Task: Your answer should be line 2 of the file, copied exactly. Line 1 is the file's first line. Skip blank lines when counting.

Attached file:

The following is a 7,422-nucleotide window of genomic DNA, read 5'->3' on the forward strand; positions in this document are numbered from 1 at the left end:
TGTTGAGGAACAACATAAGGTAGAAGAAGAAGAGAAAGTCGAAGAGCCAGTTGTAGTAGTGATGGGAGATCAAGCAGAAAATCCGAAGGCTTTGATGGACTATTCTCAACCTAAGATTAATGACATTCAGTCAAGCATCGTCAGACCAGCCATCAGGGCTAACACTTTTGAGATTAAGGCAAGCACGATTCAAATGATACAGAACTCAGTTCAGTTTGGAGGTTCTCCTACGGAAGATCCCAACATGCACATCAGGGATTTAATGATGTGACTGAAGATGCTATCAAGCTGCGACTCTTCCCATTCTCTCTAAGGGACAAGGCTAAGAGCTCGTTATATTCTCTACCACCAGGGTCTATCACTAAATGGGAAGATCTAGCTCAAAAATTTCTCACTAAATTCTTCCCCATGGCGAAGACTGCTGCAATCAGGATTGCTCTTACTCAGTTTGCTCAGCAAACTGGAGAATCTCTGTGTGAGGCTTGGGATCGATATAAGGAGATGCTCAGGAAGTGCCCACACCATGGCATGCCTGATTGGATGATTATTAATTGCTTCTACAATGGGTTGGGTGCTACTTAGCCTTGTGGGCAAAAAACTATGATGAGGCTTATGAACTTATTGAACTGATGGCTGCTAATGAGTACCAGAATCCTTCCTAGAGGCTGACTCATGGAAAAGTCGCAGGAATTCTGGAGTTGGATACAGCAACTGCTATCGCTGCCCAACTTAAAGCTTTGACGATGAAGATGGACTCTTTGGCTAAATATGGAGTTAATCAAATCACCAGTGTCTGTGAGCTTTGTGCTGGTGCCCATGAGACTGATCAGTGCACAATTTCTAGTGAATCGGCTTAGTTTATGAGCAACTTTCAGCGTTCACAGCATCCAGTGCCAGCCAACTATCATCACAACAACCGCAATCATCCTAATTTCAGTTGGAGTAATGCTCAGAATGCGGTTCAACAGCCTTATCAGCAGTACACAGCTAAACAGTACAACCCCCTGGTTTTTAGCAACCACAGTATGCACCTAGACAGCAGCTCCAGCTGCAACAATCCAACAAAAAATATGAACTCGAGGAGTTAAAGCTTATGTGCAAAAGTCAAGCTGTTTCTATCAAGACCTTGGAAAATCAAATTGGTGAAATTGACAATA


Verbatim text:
TGTTGAGGAACAACATAAGGTAGAAGAAGAAGAGAAAGTCGAAGAGCCAGTTGTAGTAGTGATGGGAGATCAAGCAGAAAATCCGAAGGCTTTGATGGACTATTCTCAACCTAAGATTAATGACATTCAGTCAAGCATCGTCAGACCAGCCATCAGGGCTAACACTTTTGAGATTAAGGCAAGCACGATTCAAATGATACAGAACTCAGTTCAGTTTGGAGGTTCTCCTACGGAAGATCCCAACATGCACATCAGGGATTTAATGATGTGACTGAAGATGCTATCAAGCTGCGACTCTTCCCATTCTCTCTAAGGGACAAGGCTAAGAGCTCGTTATATTCTCTACCACCAGGGTCTATCACTAAATGGGAAGATCTAGCTCAAAAATTTCTCACTAAATTCTTCCCCATGGCGAAGACTGCTGCAATCAGGATTGCTCTTACTCAGTTTGCTCAGCAAACTGGAGAATCTCTGTGTGAGGCTTGGGATCGATATAAGGAGATGCTCAGGAAGTGCCCACACCATGGCATGCCTGATTGGATGATTATTAATTGCTTCTACAATGGGTTGGGTGCTACTTAGCCTTGTGGGCAAAAAACTATGATGAGGCTTATGAACTTATTGAACTGATGGCTGCTAATGAGTACCAGAATCCTTCCTAGAGGCTGACTCATGGAAAAGTCGCAGGAATTCTGGAGTTGGATACAGCAACTGCTATCGCTGCCCAACTTAAAGCTTTGACGATGAAGATGGACTCTTTGGCTAAATATGGAGTTAATCAAATCACCAGTGTCTGTGAGCTTTGTGCTGGTGCCCATGAGACTGATCAGTGCACAATTTCTAGTGAATCGGCTTAGTTTATGAGCAACTTTCAGCGTTCACAGCATCCAGTGCCAGCCAACTATCATCACAACAACCGCAATCATCCTAATTTCAGTTGGAGTAATGCTCAGAATGCGGTTCAACAGCCTTATCAGCAGTACACAGCTAAACAGTACAACCCCCTGGTTTTTAGCAACCACAGTATGCACCTAGACAGCAGCTCCAGCTGCAACAATCCAACAAAAAATATGAACTCGAGGAGTTAAAGCTTATGTGCAAAAGTCAAGCTGTTTCTATCAAGACCTTGGAAAATCAAATTGGTGAAATTGACAATA